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8: Tang and Silla

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    The unified kingdoms that emerged from the centuries of division – Tang, Silla, and Japan – shared not only modes of government, but a great deal of religious, literate, visual, and musical culture. But just as government varied, so too did culture. The Tang period (618-906) has been called “cosmopolitan” and “a golden age.” It drew visitors from across Asia, and from the Middle East, and incorporated not only Buddhism but influences from greater Persia into its art, architecture, and literature. The greatest poets of the Chinese language were Tang scholars and officials, and great short stories were written as mere exercises to show off a man’s talent to the official overseeing his civil service exam. Tang models were appealing enough to merit adoption by Silla (668-935) and, as the next chapter will discuss, by the Yamato court in the Nara (710-794) and Hei’an (794-1180) periods.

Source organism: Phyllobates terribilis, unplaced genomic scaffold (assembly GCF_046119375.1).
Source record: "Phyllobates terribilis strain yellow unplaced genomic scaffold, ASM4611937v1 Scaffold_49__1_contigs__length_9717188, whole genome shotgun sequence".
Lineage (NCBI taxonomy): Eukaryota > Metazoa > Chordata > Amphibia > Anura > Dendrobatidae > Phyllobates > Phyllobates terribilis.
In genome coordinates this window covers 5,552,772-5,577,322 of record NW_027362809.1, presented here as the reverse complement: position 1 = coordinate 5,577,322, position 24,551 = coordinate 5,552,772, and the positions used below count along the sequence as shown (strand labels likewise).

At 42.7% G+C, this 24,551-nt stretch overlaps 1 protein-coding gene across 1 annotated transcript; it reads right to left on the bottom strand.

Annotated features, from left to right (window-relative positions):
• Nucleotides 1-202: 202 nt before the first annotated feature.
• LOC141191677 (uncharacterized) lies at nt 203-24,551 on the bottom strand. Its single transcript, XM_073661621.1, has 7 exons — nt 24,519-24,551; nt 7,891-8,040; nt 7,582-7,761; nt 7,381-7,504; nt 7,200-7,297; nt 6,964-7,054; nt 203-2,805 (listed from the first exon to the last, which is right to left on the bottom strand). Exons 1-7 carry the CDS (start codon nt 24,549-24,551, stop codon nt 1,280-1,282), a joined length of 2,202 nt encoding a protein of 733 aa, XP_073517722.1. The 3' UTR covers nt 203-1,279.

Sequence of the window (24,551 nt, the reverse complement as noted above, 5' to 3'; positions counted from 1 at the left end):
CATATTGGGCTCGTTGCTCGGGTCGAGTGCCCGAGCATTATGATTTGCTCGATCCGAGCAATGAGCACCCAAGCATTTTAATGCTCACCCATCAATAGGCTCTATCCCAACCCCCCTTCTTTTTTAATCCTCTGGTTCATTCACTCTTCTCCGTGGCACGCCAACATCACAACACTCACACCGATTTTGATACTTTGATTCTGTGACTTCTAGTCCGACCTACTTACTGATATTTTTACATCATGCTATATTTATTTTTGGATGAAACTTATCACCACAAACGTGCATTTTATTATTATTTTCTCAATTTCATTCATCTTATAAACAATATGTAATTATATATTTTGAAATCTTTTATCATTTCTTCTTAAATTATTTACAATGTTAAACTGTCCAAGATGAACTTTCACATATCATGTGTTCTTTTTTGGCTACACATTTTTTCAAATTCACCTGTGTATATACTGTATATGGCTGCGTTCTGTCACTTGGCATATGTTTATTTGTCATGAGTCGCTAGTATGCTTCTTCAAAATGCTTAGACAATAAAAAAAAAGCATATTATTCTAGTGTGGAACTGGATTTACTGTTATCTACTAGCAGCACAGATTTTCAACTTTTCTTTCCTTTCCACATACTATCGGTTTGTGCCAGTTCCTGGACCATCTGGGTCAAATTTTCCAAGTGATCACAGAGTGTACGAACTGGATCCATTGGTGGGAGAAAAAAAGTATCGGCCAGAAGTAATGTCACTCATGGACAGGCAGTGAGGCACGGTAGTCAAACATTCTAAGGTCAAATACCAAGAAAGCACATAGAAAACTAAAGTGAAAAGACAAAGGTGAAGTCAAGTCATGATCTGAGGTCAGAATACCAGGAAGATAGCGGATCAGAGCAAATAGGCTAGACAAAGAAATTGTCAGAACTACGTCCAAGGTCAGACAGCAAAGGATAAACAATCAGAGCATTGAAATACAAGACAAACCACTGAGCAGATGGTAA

Thumbnail: Earthenware, with traces of pigment. Tomb figurines. Seated musicians, late seventh century. How does each instrument work? Source: Metropolitan Museum. Public Domain.

    This page titled 8: Tang and Silla is shared under a CC BY-NC 4.0 license and was authored, remixed, and/or curated by Sarah Schneewind (eScholarship) via source content that was edited to the style and standards of the LibreTexts platform; a detailed edit history is available upon request.

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